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Thanks for the info. About the phisical location of my amps, I prefer to try other options first. I always have tried to run the shortest speaker's cables as possible.
I'll try all your ideas and after that I'll report.
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post #7 of 16 Old 10-10-2007, 05:55 AM
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Quote:
Originally Posted by jorsan View Post

I always have tried to run the shortest speaker's cables as possible.

No reason at all to do that provided they are of adaquate gauge. A speaker level connection has extremely high CMRR and noise immunity. Better than your line level connections will ever be.
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post #8 of 16 Old 10-10-2007, 09:59 AM
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Quote:
Originally Posted by NightHawk View Post

No reason at all to do that provided they are of adaquate gauge. A speaker level connection has extremely high CMRR and noise immunity. Better than your line level connections will ever be.

There is a fairly large camp that says short speaker cables are preferable to long speaker cables.

I use long speaker wires at present, but may rearrange and try the opposite approach just to see for myself if I can tell any obvious difference.

Just because there is a knob doesn't mean you should turn it.
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post #9 of 16 Old 10-10-2007, 06:58 PM
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Quote:
Originally Posted by NightHawk View Post

No reason at all to do that provided they are of adaquate gauge. A speaker level connection has extremely high CMRR and noise immunity. Better than your line level connections will ever be.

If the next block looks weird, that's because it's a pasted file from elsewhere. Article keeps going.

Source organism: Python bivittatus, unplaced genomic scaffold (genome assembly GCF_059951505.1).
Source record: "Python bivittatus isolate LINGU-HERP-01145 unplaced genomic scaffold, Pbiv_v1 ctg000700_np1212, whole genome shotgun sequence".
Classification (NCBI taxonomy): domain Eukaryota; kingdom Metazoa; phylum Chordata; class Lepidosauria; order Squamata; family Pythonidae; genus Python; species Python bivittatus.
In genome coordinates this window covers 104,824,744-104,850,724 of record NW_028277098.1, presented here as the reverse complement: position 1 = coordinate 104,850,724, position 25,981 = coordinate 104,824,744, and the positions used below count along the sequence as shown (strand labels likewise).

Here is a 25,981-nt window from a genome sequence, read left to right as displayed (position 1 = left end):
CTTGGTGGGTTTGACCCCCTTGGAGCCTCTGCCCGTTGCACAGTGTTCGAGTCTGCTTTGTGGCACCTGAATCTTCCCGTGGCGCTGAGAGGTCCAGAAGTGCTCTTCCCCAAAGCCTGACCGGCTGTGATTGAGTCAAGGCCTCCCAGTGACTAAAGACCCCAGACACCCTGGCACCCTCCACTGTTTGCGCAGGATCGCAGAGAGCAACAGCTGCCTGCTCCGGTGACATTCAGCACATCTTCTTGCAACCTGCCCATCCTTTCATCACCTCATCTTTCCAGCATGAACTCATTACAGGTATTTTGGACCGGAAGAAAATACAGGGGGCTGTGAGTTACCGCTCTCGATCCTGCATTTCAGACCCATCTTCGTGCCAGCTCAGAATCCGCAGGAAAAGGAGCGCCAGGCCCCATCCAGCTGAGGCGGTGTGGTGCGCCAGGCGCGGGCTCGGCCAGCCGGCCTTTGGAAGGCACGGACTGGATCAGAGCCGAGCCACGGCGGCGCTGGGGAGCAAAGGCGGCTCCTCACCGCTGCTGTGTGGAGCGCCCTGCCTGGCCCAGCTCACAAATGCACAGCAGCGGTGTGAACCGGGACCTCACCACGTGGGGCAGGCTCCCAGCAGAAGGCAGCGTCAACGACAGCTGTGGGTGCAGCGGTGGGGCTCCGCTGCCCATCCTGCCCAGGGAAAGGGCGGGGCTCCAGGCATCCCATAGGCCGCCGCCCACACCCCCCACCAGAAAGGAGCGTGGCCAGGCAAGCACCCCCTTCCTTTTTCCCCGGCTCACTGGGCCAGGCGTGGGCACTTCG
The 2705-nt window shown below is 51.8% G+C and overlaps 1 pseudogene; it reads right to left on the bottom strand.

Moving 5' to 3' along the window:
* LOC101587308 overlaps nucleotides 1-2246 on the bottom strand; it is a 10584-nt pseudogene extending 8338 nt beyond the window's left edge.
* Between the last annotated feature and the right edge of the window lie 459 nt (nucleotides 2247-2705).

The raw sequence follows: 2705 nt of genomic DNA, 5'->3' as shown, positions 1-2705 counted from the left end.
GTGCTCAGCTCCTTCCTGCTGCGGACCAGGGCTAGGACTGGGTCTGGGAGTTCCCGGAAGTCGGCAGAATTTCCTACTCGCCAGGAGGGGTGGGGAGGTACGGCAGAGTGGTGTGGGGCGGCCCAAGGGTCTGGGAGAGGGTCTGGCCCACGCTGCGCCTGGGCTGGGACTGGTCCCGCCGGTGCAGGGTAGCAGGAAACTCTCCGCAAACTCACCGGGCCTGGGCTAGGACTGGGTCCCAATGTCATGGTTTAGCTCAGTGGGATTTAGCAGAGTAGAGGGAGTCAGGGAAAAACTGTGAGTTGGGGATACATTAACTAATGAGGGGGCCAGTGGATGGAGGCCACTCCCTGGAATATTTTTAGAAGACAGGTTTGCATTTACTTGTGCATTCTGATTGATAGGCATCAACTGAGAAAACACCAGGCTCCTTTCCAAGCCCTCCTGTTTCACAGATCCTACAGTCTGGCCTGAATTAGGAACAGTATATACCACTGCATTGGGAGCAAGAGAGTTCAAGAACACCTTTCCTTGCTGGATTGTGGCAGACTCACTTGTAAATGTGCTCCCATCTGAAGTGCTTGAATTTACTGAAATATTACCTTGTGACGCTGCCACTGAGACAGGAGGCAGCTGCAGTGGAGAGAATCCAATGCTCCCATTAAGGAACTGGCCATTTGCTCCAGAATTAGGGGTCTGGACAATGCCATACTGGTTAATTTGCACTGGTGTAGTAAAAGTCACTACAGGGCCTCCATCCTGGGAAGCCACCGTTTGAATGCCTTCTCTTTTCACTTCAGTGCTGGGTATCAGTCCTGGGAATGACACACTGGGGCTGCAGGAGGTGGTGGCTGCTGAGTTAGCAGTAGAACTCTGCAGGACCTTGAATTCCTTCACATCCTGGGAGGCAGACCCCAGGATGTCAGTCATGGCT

I'm with you on this, line level has a far greater chance of interference than speaker level. I would be interested in hearing of negative results with longer speaker runs as compared to long balanced line level runs. As long as the loop resistance of the wire you use is 'within tolerance' you will be fine.

My only other solution would be some type of twisted pair conversion rather than unbalanced audio runs. You can do this rather cheaply these days, I like magenta reseach stuff. If you go to the www.magenta-research.com site, go to the products page and select audio, then the audio balun II product. Or, if you have deep pockets, invest in some type of CobraNet transmission system like the Biamp Audia stuff....
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post #10 of 16 Old 10-10-2007, 07:10 PM
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Quote:
Originally Posted by mjrtoo View Post

I'm with you on this, line level has a far greater chance of interference than speaker level. I would be interested in hearing of negative results with longer speaker runs as compared to long balanced line level runs. As long as the loop resistance of the wire you use is 'within tolerance' you will be fine.